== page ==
Also battle.net was not mandatory for many years, who’s to say they won’t make Real ID mandatory at some point.

  • Originallies, this sounded like a convenient service. Is clear now what it be about gaining leverage on you and who you know, fer they’s benefit. Hell with that.
    .-= Ratshag´s last blog ..Orphan Schlepping =-.

  • Nifen

    I mean, I agree that no one at Blizzard is going to force you to use it, but I don’t think they have to. Social pressure will do a lot of the work for them. And while I’m not accusing them of being nefarious about that, I am pretty sure they know it.

    Think about it…we all probably have friends in-game who are less concerned with privacy or whatever. When they want to become your realID friend, you can say no (and I will) but it’s going to feel uncomfortable. There’s a good chance it’s going to ruin some online friendships. Maybe even real ones, I don’t even want to give my ID to guys I roomed with in college for four years. It’s purely a privacy thing for me and not a reflection of my friendship with someone, but not everyone is going to take it that way.

    What if your guild leader decides it’s a requirement for him to know all of his raid members’ IDs so he can find people when he needs bodies? I’d find a new guild, fine, but that still kind of sucks.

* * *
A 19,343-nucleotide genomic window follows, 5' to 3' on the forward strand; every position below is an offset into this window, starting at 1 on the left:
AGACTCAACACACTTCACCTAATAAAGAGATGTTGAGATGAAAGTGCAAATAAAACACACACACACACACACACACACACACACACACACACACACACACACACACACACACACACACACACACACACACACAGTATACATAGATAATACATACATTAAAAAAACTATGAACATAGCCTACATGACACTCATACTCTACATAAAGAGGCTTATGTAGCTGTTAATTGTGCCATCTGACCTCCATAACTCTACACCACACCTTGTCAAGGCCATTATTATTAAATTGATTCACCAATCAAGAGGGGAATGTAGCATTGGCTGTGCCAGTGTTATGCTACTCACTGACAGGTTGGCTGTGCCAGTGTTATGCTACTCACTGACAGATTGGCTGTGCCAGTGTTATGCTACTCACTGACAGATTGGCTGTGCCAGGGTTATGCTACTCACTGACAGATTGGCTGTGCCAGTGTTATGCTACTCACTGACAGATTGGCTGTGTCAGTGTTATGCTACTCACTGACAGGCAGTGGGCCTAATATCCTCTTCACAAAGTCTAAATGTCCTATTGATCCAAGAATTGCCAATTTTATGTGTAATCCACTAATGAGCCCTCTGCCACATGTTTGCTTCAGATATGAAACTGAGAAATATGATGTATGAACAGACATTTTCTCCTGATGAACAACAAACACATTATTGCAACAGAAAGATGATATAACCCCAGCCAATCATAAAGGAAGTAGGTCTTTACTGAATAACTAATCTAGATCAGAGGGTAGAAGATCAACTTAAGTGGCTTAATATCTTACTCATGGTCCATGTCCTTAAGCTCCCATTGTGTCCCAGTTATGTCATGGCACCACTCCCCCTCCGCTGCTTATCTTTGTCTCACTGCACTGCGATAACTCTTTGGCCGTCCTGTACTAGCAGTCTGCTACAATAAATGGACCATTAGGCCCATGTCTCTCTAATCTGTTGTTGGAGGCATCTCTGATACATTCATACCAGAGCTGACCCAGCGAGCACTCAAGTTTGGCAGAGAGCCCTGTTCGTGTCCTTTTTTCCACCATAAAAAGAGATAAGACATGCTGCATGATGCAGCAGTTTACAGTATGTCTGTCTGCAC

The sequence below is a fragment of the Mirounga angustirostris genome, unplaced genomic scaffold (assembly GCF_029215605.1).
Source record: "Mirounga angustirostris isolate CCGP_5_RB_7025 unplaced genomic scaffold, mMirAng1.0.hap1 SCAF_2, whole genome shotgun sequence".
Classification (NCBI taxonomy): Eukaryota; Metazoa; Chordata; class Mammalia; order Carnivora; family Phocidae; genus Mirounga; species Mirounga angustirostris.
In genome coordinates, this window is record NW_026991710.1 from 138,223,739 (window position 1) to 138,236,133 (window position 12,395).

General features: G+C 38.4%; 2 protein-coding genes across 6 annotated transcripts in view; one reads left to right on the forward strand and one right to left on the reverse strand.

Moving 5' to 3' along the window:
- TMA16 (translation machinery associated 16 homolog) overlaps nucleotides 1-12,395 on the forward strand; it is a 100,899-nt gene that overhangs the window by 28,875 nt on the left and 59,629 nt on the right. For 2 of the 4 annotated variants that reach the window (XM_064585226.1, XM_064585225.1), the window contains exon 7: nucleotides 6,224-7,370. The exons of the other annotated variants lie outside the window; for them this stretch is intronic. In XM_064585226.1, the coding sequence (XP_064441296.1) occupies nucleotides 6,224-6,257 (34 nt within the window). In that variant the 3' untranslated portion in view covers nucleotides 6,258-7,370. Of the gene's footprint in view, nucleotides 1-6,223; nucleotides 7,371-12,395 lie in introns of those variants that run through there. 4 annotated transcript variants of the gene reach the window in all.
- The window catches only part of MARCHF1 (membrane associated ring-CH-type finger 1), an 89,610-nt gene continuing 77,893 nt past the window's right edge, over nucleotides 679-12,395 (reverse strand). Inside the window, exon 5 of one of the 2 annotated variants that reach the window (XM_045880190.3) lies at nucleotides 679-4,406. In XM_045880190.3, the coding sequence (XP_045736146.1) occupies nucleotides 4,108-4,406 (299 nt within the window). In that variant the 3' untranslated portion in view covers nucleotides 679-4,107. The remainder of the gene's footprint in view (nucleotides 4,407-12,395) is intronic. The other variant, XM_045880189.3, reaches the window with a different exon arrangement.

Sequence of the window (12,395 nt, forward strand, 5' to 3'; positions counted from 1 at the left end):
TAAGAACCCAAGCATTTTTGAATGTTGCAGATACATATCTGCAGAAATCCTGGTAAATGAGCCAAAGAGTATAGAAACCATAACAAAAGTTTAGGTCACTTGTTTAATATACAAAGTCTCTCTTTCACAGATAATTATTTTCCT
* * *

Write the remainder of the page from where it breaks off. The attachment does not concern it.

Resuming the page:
So Blizzard isn’t forcing me to do anything, but I do feel like introducing this system can “hurt” me no matter whether I choose to participate or choose to opt out. You either have to accept a possible hit to privacy or one to your relationships. That’s what makes me uncomfortable.

  • Kimberly

    I’m not going to do it because sometimes I want to log on an alt without receiving tells or reading officer chat or being asked if I want to do something. Armory’s creepy enough sometimes with the RSS feed of activities.

    It’s easy to say “then don’t do it!” but it’s going to be REALLY hard actually saying “no” though to the inevitable invites and trying to explain to someone that it’s not personal.

    That’s going to go over REALLY well.

  • The MSN messenger can already link to XBOX Live, and it also links to Xfire, and possibly Steam as well. I think there is a REAL chance of it getting linked to Battle.net.

    Me no likely.

    The “good” news is that within a few years, someone (or several someones) are going to be:

    -financially ruined
    -socially ruined (via online ID theft)
    -stalked/killed

    And this type of thing will be reduced/minimized/eliminated. (or it might just be looked at as business as usual – maybe my “good” thing is naivete)
    .-= SlikRX/Balthazario´s last blog ..Hey there, Mr Blue; Here’s a Question for You =-.

  • RealName

    As you should know you’ve already given your name and address to register your domain name.

    You’re real name is already on the Internet.